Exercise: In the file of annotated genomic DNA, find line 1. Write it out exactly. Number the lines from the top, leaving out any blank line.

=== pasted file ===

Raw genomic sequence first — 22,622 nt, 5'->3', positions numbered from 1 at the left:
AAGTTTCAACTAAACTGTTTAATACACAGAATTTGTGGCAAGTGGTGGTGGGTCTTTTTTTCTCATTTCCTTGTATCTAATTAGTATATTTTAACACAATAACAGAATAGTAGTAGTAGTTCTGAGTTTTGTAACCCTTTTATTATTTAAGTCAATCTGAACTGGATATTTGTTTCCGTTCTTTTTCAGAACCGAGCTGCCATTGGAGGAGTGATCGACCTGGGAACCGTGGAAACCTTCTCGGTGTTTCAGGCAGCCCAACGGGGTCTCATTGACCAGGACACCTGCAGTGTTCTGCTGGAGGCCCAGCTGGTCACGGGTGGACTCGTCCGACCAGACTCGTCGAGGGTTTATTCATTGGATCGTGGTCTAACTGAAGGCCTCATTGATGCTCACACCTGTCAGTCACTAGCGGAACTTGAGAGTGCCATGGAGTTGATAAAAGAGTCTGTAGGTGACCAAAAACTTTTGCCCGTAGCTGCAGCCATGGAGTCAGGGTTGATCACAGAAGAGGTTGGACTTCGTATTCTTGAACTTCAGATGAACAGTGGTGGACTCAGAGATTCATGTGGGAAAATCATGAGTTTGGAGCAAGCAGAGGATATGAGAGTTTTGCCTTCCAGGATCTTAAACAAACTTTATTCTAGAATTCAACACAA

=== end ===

Raw genomic sequence first — 22,622 nt, 5'->3', positions numbered from 1 at the left: